Achieving the Exit with Alan Masarek & Quickoffice

Shareholder Representative Services’ latest Q&A features Alan Masarek.  Masarek led Quickoffice to an acquisition by Google in 2012. He co-founded the company in 2002, where he first served as President and CFO before becoming CEO in 2007. Masarek describes the ability to pivot when a new market opportunity is identified, the use of distribution partners to establish a global brand, and the importance of a tight customer feedback loop to maintain market leadership.

Q: Since you founded Quickoffice, the app development landscape has changed quite a bit. How did your assumptions about the business evolve over time?

The original business in 2002 was very different from the business that we sold. The initial business was a product line that we spun out of Palm, and we were able to buy it for basically nothing and enter into a commercial deal with Palm that gave us access to their distribution worldwide. You can think of it less as being visionary and more as simply a business arbitrage. We saw an opportunity to take a product line from being a Palm-only product to a cross-platform product, and hopefully do well financially on that transaction. Candidly, that was the motivation behind the founding of the company.

The product line was a publishing unit. We took third-party content, published it, and owned the rights to distribute it in physical retail. For example, we would publish the Merriam-Webster Dictionary or the Britannica Encyclopedia. We took that content, put it on memory cards or CD-ROMs, and sold it next to the PDAs at Staples. It just sweetened the checkout, if you think about it. Somebody would go buy a PDA for $200, and here was a $30-dollar add-on. The genres that we published were reference, entertainment and productivity. We realized pretty quickly that there was a really interesting play in mobile productivity, but we didn’t want to publish third-party content. So in 2004, we purchased the company in Texas that owned the Quickoffice IP. The two pillars of productivity are email and Office, and we had an opportunity to buy the leader in a nascent space. We saw Office as the essence of productivity. We shifted the entire company in early 2005 in this mobile productivity pursuit, sold off the original publishing assets, raised our first venture capital round, and really began the current business model around mobile productivity.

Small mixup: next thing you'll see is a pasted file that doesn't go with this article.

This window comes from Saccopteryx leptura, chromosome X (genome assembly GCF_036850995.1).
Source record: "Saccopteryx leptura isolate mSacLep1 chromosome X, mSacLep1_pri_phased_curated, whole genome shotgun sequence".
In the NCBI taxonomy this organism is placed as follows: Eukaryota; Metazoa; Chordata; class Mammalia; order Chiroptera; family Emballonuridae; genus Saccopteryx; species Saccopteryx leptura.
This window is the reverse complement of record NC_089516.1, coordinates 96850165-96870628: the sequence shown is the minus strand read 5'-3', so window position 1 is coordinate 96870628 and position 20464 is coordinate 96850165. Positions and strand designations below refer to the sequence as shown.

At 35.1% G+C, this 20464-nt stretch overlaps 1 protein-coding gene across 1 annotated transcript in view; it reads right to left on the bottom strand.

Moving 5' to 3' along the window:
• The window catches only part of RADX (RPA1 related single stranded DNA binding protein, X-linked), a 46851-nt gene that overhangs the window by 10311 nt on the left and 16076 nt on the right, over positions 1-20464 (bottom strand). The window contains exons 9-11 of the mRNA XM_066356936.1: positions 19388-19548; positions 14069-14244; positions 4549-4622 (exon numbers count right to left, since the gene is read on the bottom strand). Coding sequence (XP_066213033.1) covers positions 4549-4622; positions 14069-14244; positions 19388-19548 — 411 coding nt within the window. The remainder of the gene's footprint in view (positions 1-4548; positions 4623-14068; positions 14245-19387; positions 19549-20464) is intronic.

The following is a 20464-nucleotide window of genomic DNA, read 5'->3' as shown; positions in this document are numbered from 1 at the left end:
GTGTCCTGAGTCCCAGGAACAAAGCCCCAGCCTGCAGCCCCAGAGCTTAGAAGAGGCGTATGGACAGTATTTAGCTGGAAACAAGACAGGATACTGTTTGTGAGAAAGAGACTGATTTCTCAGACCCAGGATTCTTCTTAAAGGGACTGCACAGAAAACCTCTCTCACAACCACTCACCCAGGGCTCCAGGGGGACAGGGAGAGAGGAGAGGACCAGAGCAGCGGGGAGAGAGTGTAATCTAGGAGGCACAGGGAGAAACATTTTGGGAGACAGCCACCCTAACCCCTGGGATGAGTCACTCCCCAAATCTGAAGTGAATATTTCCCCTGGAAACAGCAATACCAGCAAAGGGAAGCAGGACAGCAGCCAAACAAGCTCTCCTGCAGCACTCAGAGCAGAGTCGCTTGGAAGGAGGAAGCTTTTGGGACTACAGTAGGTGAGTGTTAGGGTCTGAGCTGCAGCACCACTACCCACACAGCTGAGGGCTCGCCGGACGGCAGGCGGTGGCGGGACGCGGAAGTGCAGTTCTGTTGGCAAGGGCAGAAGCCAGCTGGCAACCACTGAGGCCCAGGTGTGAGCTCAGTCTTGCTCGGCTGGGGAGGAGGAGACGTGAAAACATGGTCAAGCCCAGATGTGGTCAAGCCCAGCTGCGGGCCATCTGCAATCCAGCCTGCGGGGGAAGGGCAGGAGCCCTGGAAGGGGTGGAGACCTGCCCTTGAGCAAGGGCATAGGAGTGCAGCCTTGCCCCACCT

Q: So you pivoted the business strategy to address a new market opportunity?